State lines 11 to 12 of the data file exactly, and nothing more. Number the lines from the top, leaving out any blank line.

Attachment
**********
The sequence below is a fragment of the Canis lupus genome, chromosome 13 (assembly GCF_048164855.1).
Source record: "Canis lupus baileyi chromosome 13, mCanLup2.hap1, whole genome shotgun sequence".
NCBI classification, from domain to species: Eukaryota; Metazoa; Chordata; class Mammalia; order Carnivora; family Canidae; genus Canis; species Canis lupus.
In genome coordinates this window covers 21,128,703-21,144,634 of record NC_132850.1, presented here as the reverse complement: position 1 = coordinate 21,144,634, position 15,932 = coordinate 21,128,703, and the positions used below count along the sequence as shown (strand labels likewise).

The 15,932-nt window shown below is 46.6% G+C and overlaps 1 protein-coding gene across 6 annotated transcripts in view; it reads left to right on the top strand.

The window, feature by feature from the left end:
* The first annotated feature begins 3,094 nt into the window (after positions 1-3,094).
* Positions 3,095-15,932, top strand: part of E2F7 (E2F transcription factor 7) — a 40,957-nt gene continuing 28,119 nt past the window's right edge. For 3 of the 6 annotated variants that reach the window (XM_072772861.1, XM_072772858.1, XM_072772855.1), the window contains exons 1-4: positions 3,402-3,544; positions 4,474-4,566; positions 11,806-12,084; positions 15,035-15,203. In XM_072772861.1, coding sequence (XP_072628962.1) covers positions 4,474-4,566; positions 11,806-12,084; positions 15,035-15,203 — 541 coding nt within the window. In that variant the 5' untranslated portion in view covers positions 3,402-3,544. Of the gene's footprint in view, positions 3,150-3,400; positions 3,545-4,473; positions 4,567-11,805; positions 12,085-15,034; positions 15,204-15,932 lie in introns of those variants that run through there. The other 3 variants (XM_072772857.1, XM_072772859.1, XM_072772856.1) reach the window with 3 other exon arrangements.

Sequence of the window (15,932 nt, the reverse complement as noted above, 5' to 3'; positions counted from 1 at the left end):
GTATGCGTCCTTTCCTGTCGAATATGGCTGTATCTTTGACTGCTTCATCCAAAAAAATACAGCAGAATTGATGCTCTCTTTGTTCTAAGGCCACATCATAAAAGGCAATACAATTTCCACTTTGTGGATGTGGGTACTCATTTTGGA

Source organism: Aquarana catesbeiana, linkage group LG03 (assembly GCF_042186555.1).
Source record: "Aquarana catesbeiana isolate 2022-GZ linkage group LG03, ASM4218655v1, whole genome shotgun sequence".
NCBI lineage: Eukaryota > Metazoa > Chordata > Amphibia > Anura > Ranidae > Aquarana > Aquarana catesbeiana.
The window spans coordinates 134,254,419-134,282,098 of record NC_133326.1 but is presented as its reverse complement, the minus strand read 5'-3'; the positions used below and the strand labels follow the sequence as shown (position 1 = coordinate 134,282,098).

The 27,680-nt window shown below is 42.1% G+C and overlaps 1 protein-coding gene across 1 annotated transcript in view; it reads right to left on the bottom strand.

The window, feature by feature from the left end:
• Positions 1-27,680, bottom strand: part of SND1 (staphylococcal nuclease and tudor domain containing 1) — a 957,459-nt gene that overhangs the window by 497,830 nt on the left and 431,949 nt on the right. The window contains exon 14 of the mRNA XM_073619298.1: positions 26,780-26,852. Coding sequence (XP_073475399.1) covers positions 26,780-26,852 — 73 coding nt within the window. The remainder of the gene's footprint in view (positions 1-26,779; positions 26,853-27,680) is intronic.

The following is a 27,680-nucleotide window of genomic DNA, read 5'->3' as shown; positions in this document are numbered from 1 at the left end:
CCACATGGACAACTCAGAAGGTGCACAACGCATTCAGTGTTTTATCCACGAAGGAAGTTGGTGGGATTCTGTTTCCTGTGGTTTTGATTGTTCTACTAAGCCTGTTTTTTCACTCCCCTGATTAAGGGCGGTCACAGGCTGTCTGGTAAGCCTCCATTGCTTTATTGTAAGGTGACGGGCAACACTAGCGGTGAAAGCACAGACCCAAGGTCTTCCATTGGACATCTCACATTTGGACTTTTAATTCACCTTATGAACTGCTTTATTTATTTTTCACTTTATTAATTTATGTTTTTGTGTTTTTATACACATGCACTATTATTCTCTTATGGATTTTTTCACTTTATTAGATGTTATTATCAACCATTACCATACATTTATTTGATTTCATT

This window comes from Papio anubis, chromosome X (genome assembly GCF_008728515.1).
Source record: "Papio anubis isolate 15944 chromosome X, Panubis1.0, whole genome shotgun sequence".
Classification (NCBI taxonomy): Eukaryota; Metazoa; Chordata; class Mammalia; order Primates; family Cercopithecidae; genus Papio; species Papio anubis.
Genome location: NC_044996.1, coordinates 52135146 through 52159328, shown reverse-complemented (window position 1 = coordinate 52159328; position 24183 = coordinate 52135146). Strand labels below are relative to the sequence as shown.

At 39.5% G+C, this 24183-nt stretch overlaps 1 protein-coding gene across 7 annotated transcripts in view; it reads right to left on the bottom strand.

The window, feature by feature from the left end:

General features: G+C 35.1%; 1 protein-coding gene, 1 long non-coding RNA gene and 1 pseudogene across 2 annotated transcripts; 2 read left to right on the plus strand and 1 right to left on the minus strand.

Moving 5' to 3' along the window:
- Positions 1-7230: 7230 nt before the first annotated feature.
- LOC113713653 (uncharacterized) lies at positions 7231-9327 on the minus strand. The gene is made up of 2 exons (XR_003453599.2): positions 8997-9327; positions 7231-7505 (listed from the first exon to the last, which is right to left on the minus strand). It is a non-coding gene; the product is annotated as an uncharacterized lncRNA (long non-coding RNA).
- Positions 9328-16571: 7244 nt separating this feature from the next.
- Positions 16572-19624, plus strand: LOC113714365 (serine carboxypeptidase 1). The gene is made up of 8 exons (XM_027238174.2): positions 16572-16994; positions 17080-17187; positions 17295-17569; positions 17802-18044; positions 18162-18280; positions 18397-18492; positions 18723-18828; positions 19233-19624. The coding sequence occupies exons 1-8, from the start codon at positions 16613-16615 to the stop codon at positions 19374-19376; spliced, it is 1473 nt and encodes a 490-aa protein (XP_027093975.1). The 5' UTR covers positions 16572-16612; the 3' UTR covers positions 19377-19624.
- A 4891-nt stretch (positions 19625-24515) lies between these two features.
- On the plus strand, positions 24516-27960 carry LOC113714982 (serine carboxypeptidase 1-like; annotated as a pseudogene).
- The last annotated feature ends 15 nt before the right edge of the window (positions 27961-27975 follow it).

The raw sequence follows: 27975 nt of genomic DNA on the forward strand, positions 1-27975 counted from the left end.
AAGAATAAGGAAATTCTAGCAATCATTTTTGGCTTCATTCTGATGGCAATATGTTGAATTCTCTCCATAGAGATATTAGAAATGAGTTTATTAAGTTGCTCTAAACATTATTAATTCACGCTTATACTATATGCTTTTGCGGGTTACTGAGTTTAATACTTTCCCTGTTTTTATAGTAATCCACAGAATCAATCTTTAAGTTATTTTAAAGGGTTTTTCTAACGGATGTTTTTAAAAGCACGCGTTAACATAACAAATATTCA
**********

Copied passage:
Source organism: Aquarana catesbeiana, linkage group LG03 (assembly GCF_042186555.1).
Source record: "Aquarana catesbeiana isolate 2022-GZ linkage group LG03, ASM4218655v1, whole genome shotgun sequence".